Welcome to Geographies of Health in Place

Welcome to the Geographies of Health in Place (GoHelP) lab, led by Susan J. Elliott, PhD, in the Department of Geography and Environmental Management at the University of Waterloo.

  1. Feb. 12, 2019New paper on a cutting edge area of methodology by Elijah Bisung

    GoHelP alumnus Elijah Bisung (Queen's University) and Susan Elliott's co-authored paper titled, "Community water supply improvement and wellbeing: A pre-post photovoice intervention study in Kenya" will be published in the journal Habitat International

  2. Feb. 5, 2019Timothy Caulfield debunks 'raw water' trend

    In an article written for NBC news, Timothy Caulfield, Canada Research Chair in Health Law and Policy at the University of Alberta, speaks of the dire consequences associated with drinking raw water, a trend that is gaining popularity in North America...

  3. Jan. 15, 2019GoHelP extends huge welcome to Abraham NunboguHeadshot of Abraham Nunbogu

    The Geographies of Health in Place lab welcomes PhD student Abraham Marshall Nunbogu to the University of Waterloo! As a recipient of the Queen Elizabeth II Diamond Jubilee Scholarship for Advanced Scholars (QEScholars), Abraham will work on the Water Security as a Foundation for Healthy Communities and Sustainable Livelihoods project...

Read all news
  1. June 30 to July 5, 2019International Medical Geography SymposiumIMGS logo depicting landscape of Queenstown, NZ

    The international Medical Geography Symposium is a conference that occurs bi-annually to connect researchers interested in geography as it relates to health and health care. All individuals interested in global health, environmental health, health policy, urban and rural health, health equity, and public health are encouraged to attend...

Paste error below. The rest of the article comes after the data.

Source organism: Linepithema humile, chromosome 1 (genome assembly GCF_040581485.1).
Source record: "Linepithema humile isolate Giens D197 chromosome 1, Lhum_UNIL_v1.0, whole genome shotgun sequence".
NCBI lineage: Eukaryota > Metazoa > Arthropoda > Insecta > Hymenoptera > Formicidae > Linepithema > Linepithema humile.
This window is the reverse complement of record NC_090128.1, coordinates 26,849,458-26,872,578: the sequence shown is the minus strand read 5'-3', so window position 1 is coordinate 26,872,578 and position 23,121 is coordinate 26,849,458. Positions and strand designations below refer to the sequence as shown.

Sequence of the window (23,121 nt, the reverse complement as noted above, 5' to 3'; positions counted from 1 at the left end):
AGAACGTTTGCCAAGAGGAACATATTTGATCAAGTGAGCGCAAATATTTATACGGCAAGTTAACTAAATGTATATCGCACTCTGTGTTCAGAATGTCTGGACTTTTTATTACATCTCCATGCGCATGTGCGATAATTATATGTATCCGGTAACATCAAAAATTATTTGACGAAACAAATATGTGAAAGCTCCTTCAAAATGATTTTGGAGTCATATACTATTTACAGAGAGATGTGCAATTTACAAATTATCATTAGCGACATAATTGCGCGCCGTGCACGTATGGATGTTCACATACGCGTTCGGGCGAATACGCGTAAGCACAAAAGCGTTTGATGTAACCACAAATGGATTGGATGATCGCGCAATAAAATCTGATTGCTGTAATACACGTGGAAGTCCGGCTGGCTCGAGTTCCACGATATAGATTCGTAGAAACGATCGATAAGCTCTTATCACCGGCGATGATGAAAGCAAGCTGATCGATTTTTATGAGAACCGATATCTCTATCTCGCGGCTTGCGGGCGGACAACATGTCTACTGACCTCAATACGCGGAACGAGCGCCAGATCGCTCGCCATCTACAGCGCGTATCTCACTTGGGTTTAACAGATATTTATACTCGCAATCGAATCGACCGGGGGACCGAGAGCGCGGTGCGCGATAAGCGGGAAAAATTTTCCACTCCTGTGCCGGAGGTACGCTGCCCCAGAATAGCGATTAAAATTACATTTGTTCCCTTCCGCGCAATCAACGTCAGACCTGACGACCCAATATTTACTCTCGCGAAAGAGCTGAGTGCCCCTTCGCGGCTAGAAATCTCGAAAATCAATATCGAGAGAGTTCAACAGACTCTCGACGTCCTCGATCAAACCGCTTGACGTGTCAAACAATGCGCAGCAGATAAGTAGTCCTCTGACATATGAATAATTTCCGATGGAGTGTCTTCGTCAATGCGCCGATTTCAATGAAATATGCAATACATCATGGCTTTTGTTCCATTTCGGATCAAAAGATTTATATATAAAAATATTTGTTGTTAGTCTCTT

All upcoming events
  1. June 4, 2014Thoughts about time as a social determinant of health

    What determines health?

    Well, it depends upon how we define health.  Back in the day, the World Health Organization defined health as simply the absence of disease.  When defined in this way, we worked under the assumption that access to health care was the primary determinant of health or at least the prevention of disease.  And then in the early 1980s, along came the Black Report.

    The Report was the result of the mandate given to Sir Douglas Black to investigate the impact of approximately 40 years of the National Health Service (NHS) in Britain; that is, it sought to determine how much change, if any, was seen in reducing inequality of access as a result of the implementation of a national health insurance scheme. Policy makers, politicians, and health care professionals alike were all shocked to find out that not only was the inequality gap not closing...

View all blog posts

Meet our people

Susan Elliott standing agaist a white wall.

Susan Elliott


Susan Elliott is a health geographer whose primary area of research focuses on relationships between environment and health, broadly defined...